Driving into Edenton, NC, you enter a downtown inspired by Andy Griffith’s Mayberry. With shops and little restaurants lining both sides of the street and people pausing on sidewalk benches, you feel beckoned to take a midday break and grab an ice cream from a soda shop. Walking, you stroll through the historic streets. They’re lined with beautifully restored houses, some built three centuries ago, and sites as old – and several older – as our country itself. Sailing, you eye the Civil War-era canons facing the Edenton Bay, ready to protect the town. Or you enter the harbor and imagine the protest almost 250 years ago that inspired the Boston Tea Party.
Yes, Edenton, NC, is a step into the past. The charming town inspires nostalgia for mid-20th -century small town Americana. The rich ties with the country through the Revolutionary War and Civil War make Edenton, NC, an historian’s dream. Located in the Inner Banks on the Chowan River, Edenton and its surrounding towns of Hertford, Merry Hill and even little Rocky Hock attract outdoorsy folks looking for boating and camping opportunities and passersby on their way to the Outer Banks from westward routes.
Whether you’ve grown up in Edenton, NC, are making it a daytrip destination or are simply passing en route from place to place, it feels familiar – like a town you’ve always known. People smile and greet you on the streets. When grabbing a cup of coffee, locals strike up conversations like it’s a shared daily ritual. Just a few minutes in this walkable town has you soon knowing it like the back of your hand.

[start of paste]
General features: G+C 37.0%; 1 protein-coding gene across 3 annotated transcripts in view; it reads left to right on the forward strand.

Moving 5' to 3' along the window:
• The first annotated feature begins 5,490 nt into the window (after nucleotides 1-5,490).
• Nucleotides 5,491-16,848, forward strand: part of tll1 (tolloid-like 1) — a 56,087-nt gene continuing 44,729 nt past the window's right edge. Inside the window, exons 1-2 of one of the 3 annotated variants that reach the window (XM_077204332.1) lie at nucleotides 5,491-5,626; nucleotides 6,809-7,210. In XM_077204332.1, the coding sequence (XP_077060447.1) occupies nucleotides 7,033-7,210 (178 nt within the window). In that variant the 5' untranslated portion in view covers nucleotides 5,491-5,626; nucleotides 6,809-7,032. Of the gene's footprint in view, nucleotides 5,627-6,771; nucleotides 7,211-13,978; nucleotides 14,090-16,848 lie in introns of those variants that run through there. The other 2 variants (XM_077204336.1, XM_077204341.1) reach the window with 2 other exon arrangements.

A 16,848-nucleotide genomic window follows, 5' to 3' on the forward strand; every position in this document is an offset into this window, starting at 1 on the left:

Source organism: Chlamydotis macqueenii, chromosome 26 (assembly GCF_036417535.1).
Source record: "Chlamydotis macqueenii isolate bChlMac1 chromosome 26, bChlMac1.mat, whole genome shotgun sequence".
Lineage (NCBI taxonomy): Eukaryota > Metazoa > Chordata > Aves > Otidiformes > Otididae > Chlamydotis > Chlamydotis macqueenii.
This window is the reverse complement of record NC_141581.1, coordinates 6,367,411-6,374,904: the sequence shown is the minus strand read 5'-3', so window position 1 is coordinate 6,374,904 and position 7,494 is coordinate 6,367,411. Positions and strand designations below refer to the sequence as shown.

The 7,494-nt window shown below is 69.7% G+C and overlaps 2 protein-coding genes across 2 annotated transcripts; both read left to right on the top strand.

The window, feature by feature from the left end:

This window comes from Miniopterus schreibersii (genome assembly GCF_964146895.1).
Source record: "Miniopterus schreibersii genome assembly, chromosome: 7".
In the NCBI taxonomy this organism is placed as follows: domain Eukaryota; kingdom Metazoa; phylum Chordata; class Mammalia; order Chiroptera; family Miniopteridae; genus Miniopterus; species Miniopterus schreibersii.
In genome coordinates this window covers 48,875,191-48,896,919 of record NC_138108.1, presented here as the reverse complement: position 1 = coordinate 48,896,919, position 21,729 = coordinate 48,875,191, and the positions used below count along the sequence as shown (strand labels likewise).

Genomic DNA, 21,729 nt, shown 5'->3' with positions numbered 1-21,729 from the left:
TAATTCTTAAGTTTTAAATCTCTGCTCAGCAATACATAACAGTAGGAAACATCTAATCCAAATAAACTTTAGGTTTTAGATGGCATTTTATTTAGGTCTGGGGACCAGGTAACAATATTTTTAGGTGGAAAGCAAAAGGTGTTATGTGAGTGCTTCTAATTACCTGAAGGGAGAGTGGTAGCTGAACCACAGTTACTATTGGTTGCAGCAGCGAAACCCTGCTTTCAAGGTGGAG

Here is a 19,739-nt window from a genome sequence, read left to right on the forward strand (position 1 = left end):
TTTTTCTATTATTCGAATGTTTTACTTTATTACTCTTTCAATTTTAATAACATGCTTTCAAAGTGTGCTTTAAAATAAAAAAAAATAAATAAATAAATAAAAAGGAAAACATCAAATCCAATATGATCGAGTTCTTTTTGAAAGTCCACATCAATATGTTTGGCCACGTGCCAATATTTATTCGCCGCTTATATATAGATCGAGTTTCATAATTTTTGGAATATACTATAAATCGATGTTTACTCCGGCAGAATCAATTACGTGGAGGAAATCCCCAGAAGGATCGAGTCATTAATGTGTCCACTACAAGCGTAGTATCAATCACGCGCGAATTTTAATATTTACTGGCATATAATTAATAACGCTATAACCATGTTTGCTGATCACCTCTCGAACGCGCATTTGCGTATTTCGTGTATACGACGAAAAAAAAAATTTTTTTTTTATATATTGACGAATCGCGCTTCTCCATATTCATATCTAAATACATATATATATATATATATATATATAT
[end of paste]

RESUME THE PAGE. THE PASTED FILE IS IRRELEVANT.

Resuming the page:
Edenton, NC, is Steeped in History
Edenton, NC, played an important role in North Carolina and America’s histories. Up until 1743, it was North Carolina’s first colonial capital. Among people and items of historic significance, Edenton is home to three National Historic Landmarks, including the nation’s oldest operating courthouse, a signer of the Declaration of Independence, North Carolina’s first U.S. Senator, one of the justices appointed to the first Supreme Court, leaders of abolition and the group of 51 women who, inspired by the Boston Tea Party against English taxation, openly boycotted English products and dumped imported tea into the Edenton Bay in 1774. Edenton served as the state’s second-largest port and operated as a maritime component to the Underground Railroad, smuggling escaped slaves north. And between the region’s first Quaker settlers in Hertford and evidence of the no-longer Lost Colony in Merry Hill, it’s like being in a sprawling and interactive history museum.
Check it out and see for yourself why Forbes.com named Edenton, NC, one of America’s Prettiest Towns!